SEA ISLAND, Ga. — The unanimous decision by the NHL Board of Governors to give Seattle an expansion franchise on Tuesday was a difficult one. Not for the NHL, which had heard the Seattle presentation and voted to approve them for the 2021-22 season within the span of 45 minutes in their meeting at a swank, cavernous resort in Sea Island, Georgia.
But for me, a cynic.
This was far too easy. Far too smooth. I began reminiscing about those halcyon days when the league was debating the merits of giving Las Vegas a franchise. All that hand-wringing over whether they could, like, make ice, or if all the players would become red-eyed craps zombies during road trips.
“I didn’t think Vegas would work,” admitted one Eastern Conference governor to ESPN on Tuesday. “I don’t have the same concerns about Seattle.”
If there’s one word to describe the Seattle bid to become the 32nd team in the current incarnation of the NHL, it’s “inevitable.” Commissioner Gary Bettman always talks about “the three pillars” for a successful expansion bid: “terrific and committed ownership, a thriving market and a state of the art venue.”
For years, Seattle had the market, which was coveted by the NHL for its demographics and geographic advantages. Yet the other two pillars were frequently constructed of mashed potatoes, falling apart at the most critical moments, including during the run-up to the last round of expansion that gave us those sweet Golden Knights.
Not this time. This time they had the considerable riches of David Bonderman, a 76-year-old billionaire, and Jerry Bruckheimer, the 75-year-old entertainment mogul.
“It’s a phenomenal city, it’s got a great work force, it’s got a very young work force, it’s got some of the greatest sports fans in the world. Every time I turn a Seahawks game on, I see how rabid their fans are and how disappointed they were when the (SuperSonics) left. I just know that we can create the excitement that they had for their basketball around hockey — and hopefully we bring a basketball team back,” said Bruckheimer.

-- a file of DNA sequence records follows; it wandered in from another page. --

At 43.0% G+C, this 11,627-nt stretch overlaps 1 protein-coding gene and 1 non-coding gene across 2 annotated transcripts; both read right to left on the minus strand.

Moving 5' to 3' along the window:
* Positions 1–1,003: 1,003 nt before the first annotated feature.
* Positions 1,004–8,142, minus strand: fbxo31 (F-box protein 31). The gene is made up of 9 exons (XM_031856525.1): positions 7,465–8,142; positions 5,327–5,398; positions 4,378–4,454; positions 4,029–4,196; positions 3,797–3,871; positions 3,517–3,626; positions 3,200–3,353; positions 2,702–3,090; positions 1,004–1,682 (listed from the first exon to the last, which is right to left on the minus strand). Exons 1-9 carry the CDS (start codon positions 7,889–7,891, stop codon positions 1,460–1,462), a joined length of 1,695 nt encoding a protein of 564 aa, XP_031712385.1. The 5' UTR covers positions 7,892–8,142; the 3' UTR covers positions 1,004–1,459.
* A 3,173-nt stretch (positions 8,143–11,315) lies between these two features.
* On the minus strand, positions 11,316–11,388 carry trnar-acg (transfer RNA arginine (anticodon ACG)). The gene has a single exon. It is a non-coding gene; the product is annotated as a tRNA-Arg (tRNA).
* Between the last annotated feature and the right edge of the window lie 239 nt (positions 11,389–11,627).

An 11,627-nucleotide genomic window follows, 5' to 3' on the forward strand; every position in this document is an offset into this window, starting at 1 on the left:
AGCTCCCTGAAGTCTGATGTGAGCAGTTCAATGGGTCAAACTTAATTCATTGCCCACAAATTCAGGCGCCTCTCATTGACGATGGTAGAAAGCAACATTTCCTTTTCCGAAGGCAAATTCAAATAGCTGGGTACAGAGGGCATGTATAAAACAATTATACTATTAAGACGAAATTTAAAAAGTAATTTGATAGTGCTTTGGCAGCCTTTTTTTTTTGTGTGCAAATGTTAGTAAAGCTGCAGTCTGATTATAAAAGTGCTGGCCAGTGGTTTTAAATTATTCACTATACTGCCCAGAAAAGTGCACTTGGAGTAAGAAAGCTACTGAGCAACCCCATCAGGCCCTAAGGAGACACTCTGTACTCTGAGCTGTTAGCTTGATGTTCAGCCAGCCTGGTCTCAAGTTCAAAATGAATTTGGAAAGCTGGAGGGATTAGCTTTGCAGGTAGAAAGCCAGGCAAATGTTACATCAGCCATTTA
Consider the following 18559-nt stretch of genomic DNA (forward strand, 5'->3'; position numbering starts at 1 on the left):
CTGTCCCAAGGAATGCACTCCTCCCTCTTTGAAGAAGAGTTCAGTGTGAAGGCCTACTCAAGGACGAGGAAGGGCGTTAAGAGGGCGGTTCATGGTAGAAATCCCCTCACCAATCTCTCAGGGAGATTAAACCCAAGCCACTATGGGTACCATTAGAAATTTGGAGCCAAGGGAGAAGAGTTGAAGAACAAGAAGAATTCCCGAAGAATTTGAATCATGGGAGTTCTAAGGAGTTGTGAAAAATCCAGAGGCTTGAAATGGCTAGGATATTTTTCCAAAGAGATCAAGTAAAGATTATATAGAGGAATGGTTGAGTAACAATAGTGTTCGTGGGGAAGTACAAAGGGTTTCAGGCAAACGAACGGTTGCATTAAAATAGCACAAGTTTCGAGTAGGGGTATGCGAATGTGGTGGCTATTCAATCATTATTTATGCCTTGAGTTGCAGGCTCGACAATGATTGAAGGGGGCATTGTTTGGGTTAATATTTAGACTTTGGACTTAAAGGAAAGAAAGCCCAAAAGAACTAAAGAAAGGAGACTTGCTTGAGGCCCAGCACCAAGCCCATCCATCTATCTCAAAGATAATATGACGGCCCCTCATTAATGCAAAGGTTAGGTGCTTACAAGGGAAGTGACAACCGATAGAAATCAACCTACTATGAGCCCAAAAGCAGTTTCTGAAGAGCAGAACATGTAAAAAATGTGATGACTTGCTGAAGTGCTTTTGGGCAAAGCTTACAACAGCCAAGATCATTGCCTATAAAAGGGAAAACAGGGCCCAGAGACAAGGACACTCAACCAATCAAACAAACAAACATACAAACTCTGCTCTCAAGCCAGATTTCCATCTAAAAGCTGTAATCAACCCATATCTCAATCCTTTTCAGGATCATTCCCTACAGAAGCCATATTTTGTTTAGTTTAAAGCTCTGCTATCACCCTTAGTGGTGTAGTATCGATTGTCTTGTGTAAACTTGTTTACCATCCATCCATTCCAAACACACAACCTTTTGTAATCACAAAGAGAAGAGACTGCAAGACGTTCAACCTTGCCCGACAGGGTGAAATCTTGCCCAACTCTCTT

They had Tod Leiweke as a team president and his brother Tim’s Oak View Group to build that third pillar, a renovated Key Arena at Seattle Center.
“I remember sharing with Gary Bettman years ago that I thought Seattle could be an incredible market for the NHL,” said Tod Leiweke. “They talk about psychographic fits. There are demographics and then there are psychographics. It was perfect for the National Hockey League. It’s now up to us to deliver the championship team these fans deserve. We’re going to start working on that right now.”
(“Psychographics,” for the record, refers to the study and classification of people according to their attitudes, aspirations and other psychological criteria.)
And of course, they had the $650 million expansion fee and a total cost of around $1.4 billion dollars when you factor in arena and infrastructure construction. That too.
But there has to be some challenge, right? Some cause for concern about a new team in a market that hasn’t had pro hockey since 1924?
“They’re going to absolutely kill it,” said one Eastern Conference governor. “That market has money to spend. I think the expansion fee should have been even higher, because they’re going to be top 10 in revenue in the league.”
The Seattle market is viewed by the Board of Governors as a fertile one. “The demographics are perfect,” said an Eastern Conference governor. “We target the 18- to 29-year-old fans in our [team’s] marketing. They have short attention spans. They also have a lot of money. Seattle is an expanding market, a growing market, and I think it’s going to be successful.”
If there was any challenge, he said, it’s in growing the hockey community that’s there.
“Youth hockey isn’t where it needs to be, given how close the city is to Seattle,” he said. “But with three sheets of ice at the new [practice] facility, that will change.”